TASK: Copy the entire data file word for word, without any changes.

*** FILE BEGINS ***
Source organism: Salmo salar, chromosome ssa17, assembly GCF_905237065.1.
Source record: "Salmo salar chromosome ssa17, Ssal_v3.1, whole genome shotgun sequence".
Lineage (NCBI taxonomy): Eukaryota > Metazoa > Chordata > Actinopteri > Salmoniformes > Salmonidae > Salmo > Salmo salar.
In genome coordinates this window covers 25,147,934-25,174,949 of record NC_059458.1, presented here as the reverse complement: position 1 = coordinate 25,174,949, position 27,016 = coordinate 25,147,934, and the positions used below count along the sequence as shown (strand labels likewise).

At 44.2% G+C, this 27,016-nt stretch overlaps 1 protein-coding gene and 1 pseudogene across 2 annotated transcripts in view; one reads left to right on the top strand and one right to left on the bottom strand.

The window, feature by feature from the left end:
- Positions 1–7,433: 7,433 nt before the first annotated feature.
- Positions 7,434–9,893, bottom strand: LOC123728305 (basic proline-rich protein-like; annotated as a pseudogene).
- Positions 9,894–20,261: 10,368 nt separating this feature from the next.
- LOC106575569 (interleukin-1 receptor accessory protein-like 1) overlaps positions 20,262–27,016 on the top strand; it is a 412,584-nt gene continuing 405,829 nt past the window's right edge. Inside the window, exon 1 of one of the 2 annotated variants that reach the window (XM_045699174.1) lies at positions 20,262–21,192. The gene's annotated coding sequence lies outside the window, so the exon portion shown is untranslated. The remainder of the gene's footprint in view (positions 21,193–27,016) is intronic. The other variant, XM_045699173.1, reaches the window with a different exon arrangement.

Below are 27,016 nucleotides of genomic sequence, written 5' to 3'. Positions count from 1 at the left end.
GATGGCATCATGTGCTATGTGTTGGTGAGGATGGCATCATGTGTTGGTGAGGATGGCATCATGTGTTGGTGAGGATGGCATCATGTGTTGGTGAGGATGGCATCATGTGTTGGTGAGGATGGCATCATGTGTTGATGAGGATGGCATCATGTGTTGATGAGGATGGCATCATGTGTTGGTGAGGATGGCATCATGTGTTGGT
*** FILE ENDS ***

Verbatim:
Source organism: Salmo salar, chromosome ssa17, assembly GCF_905237065.1.
Source record: "Salmo salar chromosome ssa17, Ssal_v3.1, whole genome shotgun sequence".
Lineage (NCBI taxonomy): Eukaryota > Metazoa > Chordata > Actinopteri > Salmoniformes > Salmonidae > Salmo > Salmo salar.
In genome coordinates this window covers 25,147,934-25,174,949 of record NC_059458.1, presented here as the reverse complement: position 1 = coordinate 25,174,949, position 27,016 = coordinate 25,147,934, and the positions used below count along the sequence as shown (strand labels likewise).

At 44.2% G+C, this 27,016-nt stretch overlaps 1 protein-coding gene and 1 pseudogene across 2 annotated transcripts in view; one reads left to right on the top strand and one right to left on the bottom strand.

The window, feature by feature from the left end:
- Positions 1–7,433: 7,433 nt before the first annotated feature.
- Positions 7,434–9,893, bottom strand: LOC123728305 (basic proline-rich protein-like; annotated as a pseudogene).
- Positions 9,894–20,261: 10,368 nt separating this feature from the next.
- LOC106575569 (interleukin-1 receptor accessory protein-like 1) overlaps positions 20,262–27,016 on the top strand; it is a 412,584-nt gene continuing 405,829 nt past the window's right edge. Inside the window, exon 1 of one of the 2 annotated variants that reach the window (XM_045699174.1) lies at positions 20,262–21,192. The gene's annotated coding sequence lies outside the window, so the exon portion shown is untranslated. The remainder of the gene's footprint in view (positions 21,193–27,016) is intronic. The other variant, XM_045699173.1, reaches the window with a different exon arrangement.

Below are 27,016 nucleotides of genomic sequence, written 5' to 3'. Positions count from 1 at the left end.
GATGGCATCATGTGCTATGTGTTGGTGAGGATGGCATCATGTGTTGGTGAGGATGGCATCATGTGTTGGTGAGGATGGCATCATGTGTTGGTGAGGATGGCATCATGTGTTGGTGAGGATGGCATCATGTGTTGATGAGGATGGCATCATGTGTTGATGAGGATGGCATCATGTGTTGGTGAGGATGGCATCATGTGTTGGT